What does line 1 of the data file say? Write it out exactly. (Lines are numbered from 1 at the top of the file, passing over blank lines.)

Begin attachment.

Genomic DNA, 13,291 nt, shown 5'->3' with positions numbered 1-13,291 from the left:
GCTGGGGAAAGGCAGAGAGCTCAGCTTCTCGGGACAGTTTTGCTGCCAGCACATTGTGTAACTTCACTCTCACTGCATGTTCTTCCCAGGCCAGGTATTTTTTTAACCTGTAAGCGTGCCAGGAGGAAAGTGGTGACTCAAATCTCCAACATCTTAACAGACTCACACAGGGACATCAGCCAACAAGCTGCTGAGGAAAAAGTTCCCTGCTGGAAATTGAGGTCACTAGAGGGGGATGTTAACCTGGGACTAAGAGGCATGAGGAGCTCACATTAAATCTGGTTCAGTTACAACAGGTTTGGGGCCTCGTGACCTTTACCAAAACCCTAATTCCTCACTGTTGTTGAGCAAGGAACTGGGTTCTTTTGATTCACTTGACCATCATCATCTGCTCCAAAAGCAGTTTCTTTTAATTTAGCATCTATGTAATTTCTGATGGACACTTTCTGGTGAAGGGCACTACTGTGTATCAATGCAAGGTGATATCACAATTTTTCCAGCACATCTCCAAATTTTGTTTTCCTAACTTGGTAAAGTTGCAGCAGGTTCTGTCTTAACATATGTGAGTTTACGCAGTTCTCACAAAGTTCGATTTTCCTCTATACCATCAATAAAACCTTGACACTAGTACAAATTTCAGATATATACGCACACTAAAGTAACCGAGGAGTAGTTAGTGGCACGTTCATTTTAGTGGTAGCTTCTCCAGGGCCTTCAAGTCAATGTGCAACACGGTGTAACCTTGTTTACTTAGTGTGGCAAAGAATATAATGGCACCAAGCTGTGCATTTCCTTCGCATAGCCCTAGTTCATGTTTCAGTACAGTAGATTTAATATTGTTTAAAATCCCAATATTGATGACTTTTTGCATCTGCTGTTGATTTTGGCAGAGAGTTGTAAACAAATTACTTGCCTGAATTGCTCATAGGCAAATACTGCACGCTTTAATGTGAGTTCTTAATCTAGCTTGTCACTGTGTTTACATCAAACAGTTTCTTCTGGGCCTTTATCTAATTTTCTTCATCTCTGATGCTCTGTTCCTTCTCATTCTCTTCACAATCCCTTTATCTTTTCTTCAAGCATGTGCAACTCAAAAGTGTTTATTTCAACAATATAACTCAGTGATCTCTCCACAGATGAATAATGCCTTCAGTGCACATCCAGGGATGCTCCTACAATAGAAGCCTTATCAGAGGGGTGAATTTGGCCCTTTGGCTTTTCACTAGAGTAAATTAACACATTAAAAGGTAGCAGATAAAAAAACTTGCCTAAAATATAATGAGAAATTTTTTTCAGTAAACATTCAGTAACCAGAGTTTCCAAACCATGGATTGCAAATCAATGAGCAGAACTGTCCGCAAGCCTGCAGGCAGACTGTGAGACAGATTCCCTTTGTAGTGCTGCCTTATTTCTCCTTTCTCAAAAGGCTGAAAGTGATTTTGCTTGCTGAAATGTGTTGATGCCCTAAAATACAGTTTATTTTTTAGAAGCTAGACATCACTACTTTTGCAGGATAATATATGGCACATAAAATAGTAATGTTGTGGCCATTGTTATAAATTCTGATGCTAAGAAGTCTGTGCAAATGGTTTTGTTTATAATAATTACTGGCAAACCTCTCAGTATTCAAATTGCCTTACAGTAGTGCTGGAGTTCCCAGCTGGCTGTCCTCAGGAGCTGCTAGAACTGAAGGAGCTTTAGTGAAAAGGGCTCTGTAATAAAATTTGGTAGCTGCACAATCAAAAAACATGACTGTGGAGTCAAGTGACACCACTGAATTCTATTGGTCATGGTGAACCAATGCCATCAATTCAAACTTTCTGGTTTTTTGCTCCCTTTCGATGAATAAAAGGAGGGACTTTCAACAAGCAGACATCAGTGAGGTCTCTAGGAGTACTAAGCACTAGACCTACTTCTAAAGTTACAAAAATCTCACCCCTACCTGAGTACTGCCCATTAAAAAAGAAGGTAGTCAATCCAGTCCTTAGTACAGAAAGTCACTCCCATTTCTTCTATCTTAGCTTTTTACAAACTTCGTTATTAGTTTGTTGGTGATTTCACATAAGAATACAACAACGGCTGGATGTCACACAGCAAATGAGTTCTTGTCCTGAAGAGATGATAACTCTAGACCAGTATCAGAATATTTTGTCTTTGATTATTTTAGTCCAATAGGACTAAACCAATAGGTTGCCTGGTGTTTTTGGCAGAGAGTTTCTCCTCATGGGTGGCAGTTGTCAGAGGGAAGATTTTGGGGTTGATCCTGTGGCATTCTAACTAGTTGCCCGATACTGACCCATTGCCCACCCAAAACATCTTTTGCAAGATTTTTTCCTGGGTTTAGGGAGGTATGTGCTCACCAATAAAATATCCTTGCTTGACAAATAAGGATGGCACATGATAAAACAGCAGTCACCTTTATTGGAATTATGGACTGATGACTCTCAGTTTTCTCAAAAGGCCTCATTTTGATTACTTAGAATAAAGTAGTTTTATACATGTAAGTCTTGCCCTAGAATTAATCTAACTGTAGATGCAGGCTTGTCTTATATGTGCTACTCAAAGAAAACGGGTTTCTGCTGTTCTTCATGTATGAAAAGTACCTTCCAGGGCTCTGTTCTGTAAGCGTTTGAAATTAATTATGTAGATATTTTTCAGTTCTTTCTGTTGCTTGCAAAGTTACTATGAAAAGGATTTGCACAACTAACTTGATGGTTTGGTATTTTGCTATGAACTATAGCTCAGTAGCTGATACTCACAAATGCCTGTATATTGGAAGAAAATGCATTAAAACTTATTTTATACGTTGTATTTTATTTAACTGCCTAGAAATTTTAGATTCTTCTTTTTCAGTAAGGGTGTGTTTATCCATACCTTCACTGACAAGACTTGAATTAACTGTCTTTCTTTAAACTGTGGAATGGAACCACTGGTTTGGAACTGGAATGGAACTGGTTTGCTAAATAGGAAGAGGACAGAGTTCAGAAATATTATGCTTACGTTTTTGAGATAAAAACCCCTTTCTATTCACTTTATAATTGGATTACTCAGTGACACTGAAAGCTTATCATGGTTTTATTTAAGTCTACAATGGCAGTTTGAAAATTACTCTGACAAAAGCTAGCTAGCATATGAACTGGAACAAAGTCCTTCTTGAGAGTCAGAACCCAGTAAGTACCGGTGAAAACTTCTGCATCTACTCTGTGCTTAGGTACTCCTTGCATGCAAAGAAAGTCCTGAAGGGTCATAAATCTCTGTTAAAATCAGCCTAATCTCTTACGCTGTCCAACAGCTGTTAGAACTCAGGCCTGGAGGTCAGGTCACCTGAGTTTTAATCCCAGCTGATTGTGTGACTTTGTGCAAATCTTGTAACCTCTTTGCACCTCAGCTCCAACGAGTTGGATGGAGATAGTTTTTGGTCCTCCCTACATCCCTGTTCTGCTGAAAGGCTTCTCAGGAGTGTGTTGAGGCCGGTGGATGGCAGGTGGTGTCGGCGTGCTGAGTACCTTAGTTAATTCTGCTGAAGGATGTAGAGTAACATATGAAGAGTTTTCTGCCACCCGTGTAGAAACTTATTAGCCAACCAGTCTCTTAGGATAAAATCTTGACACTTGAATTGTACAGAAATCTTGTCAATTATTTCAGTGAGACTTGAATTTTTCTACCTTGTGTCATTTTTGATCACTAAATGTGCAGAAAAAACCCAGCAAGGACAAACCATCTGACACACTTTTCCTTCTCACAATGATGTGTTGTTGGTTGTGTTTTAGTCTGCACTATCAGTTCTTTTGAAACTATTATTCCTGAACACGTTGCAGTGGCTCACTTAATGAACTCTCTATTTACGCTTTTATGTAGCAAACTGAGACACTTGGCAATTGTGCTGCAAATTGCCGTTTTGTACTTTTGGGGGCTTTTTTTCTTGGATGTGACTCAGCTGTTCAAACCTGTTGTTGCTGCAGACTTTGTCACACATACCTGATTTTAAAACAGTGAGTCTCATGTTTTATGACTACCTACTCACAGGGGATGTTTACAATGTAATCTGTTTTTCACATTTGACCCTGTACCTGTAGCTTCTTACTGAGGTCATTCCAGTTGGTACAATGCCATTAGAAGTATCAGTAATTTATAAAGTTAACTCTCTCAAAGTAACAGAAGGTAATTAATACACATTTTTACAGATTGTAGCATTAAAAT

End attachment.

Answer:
Genomic DNA, 13,291 nt, shown 5'->3' with positions numbered 1-13,291 from the left: